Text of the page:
It should be an old adage - water pressure - if what's below moves, what's above usually follows!
That's why when something utilizes something else as a foundation, the foundation should be strong! Hence the word ... foundation.
This is a 40 year old house, with a 15 year old addition. The addition is a large family room. It has a brick foundation, with a continuous-wall crawl space underneath.
The basement door of the original house used to exit to a stairwell.
They decided to enlarge that space with a retaining wall that extends to the foundation wall of the newer addition, and help frame the door way to get to the crawl space underneath that family room.
On one end the corner deck post rests on top of the retaining wall. That is a big no no. Retaining walls cannot also support a deck.
On the other end the retaining wall ties into the foundation wall of the family room addition.
Two different downspouts drain water into the area under the deck. Of course this puts pressure onto the retaining wall. It has not taken long for that retaining wall to respond to the water pressure.
It has bulged inward badly, cracking as it bulges. That is called "masonry bow and sweep."
That is a problem in itself. The bowing here is dramatic.
At the other end we have another problem.
Where the retaining wall ties into the foundation wall under the addition the moving retaining wall is pulling the foundation wall apart.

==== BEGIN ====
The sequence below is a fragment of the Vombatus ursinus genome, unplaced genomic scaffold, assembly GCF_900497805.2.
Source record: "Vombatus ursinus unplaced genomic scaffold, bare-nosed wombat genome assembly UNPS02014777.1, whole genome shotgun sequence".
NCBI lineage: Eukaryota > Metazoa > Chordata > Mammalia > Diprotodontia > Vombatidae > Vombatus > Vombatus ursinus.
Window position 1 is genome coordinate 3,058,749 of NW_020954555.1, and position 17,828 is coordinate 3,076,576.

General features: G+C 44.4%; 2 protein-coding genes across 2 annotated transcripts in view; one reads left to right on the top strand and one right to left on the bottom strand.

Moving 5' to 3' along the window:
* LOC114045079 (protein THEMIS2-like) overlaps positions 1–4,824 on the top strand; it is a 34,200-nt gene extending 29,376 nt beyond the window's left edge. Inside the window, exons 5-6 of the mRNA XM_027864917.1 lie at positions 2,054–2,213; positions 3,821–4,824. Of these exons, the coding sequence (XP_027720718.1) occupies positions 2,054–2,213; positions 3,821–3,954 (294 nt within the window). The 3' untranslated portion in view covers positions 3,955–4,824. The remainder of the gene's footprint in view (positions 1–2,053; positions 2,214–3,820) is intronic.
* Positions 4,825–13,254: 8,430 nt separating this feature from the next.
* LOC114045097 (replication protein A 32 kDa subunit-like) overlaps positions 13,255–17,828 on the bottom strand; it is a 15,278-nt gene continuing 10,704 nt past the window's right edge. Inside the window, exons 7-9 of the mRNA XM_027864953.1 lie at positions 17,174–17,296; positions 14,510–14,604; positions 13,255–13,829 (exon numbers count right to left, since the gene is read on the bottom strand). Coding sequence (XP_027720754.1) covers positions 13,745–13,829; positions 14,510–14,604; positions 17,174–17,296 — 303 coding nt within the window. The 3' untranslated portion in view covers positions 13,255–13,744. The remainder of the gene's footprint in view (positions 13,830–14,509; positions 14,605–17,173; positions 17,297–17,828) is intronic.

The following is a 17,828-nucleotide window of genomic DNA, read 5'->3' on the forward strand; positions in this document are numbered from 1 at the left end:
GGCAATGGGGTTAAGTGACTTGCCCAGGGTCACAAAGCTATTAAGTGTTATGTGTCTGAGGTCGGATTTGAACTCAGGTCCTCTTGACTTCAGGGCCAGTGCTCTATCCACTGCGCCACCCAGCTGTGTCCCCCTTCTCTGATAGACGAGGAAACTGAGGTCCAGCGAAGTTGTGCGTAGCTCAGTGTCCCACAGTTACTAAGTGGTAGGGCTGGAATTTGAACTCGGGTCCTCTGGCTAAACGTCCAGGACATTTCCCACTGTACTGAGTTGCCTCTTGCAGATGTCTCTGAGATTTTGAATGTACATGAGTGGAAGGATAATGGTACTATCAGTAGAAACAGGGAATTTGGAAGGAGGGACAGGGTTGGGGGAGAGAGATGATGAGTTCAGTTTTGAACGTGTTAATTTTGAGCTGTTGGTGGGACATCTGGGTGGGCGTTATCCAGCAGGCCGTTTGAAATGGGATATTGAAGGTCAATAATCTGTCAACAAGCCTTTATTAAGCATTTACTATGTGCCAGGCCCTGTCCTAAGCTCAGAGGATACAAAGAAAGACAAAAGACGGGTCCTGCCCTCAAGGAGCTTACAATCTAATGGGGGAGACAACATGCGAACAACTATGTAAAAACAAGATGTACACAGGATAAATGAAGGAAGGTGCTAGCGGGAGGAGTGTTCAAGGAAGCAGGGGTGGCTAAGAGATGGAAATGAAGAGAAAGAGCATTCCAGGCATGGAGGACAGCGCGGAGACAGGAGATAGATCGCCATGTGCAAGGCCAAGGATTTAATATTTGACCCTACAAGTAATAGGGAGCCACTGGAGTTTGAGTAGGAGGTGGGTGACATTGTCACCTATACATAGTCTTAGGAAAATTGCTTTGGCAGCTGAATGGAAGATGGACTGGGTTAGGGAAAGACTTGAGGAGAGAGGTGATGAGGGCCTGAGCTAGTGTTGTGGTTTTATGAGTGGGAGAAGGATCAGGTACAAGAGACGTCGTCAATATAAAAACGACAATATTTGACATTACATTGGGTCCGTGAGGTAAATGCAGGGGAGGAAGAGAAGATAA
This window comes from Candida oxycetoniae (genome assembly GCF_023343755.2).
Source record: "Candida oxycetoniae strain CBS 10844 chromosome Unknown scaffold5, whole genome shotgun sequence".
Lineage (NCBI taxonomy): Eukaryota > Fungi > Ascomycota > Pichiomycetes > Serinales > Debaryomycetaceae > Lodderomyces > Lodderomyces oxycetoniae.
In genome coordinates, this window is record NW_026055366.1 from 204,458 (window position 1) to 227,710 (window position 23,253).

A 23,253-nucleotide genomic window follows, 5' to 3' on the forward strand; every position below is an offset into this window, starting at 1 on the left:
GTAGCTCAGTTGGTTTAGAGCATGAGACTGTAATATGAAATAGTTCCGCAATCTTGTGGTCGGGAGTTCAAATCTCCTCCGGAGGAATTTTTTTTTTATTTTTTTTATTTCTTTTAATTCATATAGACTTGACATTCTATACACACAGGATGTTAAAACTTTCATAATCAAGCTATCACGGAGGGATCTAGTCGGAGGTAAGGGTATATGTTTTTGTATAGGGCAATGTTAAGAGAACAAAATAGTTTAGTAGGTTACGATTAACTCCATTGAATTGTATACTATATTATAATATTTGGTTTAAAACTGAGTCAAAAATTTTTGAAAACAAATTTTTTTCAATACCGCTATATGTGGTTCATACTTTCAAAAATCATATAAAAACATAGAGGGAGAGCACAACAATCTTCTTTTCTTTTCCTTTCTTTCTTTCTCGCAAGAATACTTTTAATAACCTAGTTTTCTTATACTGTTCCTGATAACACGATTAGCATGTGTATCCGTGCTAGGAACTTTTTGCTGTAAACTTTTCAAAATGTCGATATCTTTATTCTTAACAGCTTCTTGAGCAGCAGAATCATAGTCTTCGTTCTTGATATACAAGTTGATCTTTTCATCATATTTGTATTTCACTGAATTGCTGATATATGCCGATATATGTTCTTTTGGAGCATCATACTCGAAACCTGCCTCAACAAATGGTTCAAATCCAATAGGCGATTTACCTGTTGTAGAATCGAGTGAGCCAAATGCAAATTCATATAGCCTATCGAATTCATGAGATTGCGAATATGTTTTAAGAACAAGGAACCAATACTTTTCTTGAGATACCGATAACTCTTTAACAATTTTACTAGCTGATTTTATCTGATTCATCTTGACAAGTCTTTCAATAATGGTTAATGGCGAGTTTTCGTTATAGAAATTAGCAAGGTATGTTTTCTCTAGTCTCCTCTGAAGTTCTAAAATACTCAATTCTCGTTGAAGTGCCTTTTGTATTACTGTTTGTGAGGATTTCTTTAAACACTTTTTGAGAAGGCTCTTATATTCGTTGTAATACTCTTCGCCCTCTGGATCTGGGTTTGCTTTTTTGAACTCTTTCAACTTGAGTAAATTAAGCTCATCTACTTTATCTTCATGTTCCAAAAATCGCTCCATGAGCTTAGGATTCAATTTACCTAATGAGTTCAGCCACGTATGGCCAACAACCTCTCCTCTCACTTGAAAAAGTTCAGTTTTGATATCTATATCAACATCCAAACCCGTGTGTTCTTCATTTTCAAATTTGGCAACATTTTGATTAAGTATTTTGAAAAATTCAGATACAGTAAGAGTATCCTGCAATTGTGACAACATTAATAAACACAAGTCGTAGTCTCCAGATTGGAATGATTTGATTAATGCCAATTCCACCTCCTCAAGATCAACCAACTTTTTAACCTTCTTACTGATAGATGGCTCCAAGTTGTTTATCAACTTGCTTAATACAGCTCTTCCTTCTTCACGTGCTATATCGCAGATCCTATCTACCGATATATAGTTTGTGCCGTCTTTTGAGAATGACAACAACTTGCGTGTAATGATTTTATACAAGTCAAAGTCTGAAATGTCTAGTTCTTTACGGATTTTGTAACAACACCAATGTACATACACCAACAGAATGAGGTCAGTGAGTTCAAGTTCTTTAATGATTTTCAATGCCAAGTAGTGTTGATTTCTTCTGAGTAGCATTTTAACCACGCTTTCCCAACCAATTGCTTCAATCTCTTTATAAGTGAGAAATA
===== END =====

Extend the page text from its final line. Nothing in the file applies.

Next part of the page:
The crack there is 5 bricks wide and moving upward in a step fashion.
Being larger at the bottom than the top would indicate the movement of that foundation wall - toward the door.
You can even see the bowing in the frame of the doorway to the crawl space.
There is creaking in the hardwood flooring of the family room right at that point as well. Everything ties together!
One thing leads to another.
Eventually the SYSTEM falls apart.
Pressure will cause movement over time. What started with water draining into a framed area it cannot escape ends in utter disaster.
By the way, there is no door to that crawl space. It is always open for business. Really? No door?
What business do I mean?
The local mammalia!
The homeowners even have a trap in there to hopefully curb the Mammals R' Us! comings and goings!
Good luck with that!
That crawl space is a regular condo development.
My recommendation: additions have to be thought through carefully, particularly when they rise up off the ground. The word SYSTEM up there is intentional. A house is a SYSTEM of many things all working together. Their work can be harmonious or not, depending on how well thought out each component part is, and how well it plays with the rest of the stem. In this case this problem was virtually planned in advance. Houses cannot stand too much water pressure over time. Water, and water pressure, is the number one consideration outside when planning the footing/foundation situation. Too much pressure and time will ALWAYS work against a house. Eventually something will give.
Jay Markanich Real Estate Inspections, LLC
Based in Bristow, serving all of Northern Virginia.
Office (703) 330-6388 Cell (703) 585-7560